Perhaps the most sinister of the bunch, is the unassumingly named Scottish Family Party. Many of the other smaller parties like Alba and All for Unity, have basic websites with short manifestos. The Scottish Family Party is different. Their manifesto is long and detailed, with a wide range of policies. Their campaign has been slick and obviously well-funded, with leaflets distributed to homes in every constituency in Scotland. Their paid ads appear all over social media from Facebook to TikTok. Their YouTube, Twitter and Instagram pages are packed with content. A recent post on their Instagram shows a projection outside the St Nicholas Centre in Aberdeen.
The mystery of how such a small party that didn’t exist during the last election has run such a well organised campaign could be down to mysterious wealthy donors, but this is impossible to know for sure with such a shroud of secrecy around the party. It might have been assumed that they were some form of breakaway or rebranding of the old Scottish Christian party, who are not standing in this election. There is no real evidence of this, other than policy similarities. Confusingly, the leader of the Scottish Christian party has thrown his support behind George Galloway and All For Unity.
This mysterious, organised, and well-funded campaign is more menacing when you begin to investigate the party’s policies.
The Alba Party and All for Unity may be against improving transgender healthcare. The Scottish Family Party want to ban it altogether, removing virtually any legal means for a trans person to change gender. This is one of their key policies along with an outright ban on abortion. In the UK, women have had the right to a safe abortion under a wide range of circumstances since 1967. In that time, the UK has managed to avoid the same poisonous debate that rages in the US. The Scottish Family Party would seek to bring that toxic culture war to Scotland and create an environment where safe abortion is illegal, and women are demonised and shamed for seeking one.
They aim to reduce sex education in Schools to a bare minimum, with a ban on topics such as contraception or LGBT inclusion. Their manifesto also argues for the removal of the harassment section of the equality act and the abolition of medical confidentiality for under 16s. They want definitions of domestic abuse to be changed so they exclude psychological abuse. They would enforce a ban on same sex couples adopting or fostering children, as well as a ban on same sex couples starting a family through IVF on the NHS.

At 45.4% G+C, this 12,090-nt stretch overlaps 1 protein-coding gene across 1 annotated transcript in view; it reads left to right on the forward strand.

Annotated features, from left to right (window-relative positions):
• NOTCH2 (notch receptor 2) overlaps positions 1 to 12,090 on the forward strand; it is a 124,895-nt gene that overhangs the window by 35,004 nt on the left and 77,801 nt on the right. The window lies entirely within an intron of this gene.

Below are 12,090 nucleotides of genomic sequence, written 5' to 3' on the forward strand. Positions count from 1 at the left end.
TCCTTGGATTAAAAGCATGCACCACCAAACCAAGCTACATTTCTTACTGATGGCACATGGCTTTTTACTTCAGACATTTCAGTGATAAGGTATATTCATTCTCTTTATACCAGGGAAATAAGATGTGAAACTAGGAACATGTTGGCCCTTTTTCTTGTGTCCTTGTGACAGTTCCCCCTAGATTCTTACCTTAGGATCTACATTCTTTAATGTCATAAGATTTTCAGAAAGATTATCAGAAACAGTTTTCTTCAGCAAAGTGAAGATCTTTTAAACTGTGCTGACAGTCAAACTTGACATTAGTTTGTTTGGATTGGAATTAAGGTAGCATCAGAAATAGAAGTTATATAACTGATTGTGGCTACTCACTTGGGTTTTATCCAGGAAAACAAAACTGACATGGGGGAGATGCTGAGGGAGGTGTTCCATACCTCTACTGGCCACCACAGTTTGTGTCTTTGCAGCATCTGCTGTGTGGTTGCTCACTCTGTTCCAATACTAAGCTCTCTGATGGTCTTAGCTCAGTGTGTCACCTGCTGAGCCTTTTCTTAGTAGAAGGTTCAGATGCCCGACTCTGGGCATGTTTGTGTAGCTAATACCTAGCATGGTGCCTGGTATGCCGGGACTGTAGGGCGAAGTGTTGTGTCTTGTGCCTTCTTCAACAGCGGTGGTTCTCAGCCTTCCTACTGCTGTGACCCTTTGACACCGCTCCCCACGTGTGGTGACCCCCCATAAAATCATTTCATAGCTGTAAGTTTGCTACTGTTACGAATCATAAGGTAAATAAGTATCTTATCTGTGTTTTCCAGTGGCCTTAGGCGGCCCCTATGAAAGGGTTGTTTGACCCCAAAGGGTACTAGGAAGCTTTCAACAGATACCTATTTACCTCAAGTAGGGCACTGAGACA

If these policies weren’t enough. They support maintaining the gender pay gap as apparently it reflects the natural differences between men and women.
It remains unclear how concerned people should be about these pop up culture war parties. Alba and Reform have gained electoral representation, but as of yet only through defections from other parties. The electoral system in Holyrood elections can allow smaller parties to gain a foothold in parliament. Independent MSP’s have been elected in the past, as has the Scottish Senior Citizens party. It is not unrealistic to imagine some pretty unsavoury characters gaining a much larger platform next week.
On a more positive note, there is a good chance the parliamentary arithmetic after the election will mean these parties do not hold any sway over those in power. Only Alba stand a chance of gaining an MSP according to polling, and most recent polls suggest they will still fall short. Nicola Sturgeon has ruled out working with any potential Alba representatives. Recent history is also not on their side. The best ever results for the old Scottish Christian Party and the racist British National Party both came in 2007, with both receiving just over 1%. Nowhere near the threshold for an MSP. While UKIP were surging in the rest of the UK, they peaked at an insignificant 2% in Scotland. Again, not enough for a single MSP. The Scottish electorate have a proud history of showing bigots the door. Long may it continue.
Words by James Archie
YouGov – March/April Election polling
The Scotsman – SNP set to miss out on majority
The Guardian – US anti-trans bills
The Independent – Kenny MacAskill joins Alba Party
The Independent – Boxer Alex Arthur joins Alba
The National – George Galloway to vote Tory
Bloomberg – US Abortion Culture War
Lord Ashcroft Polls – Scottish Leader Approval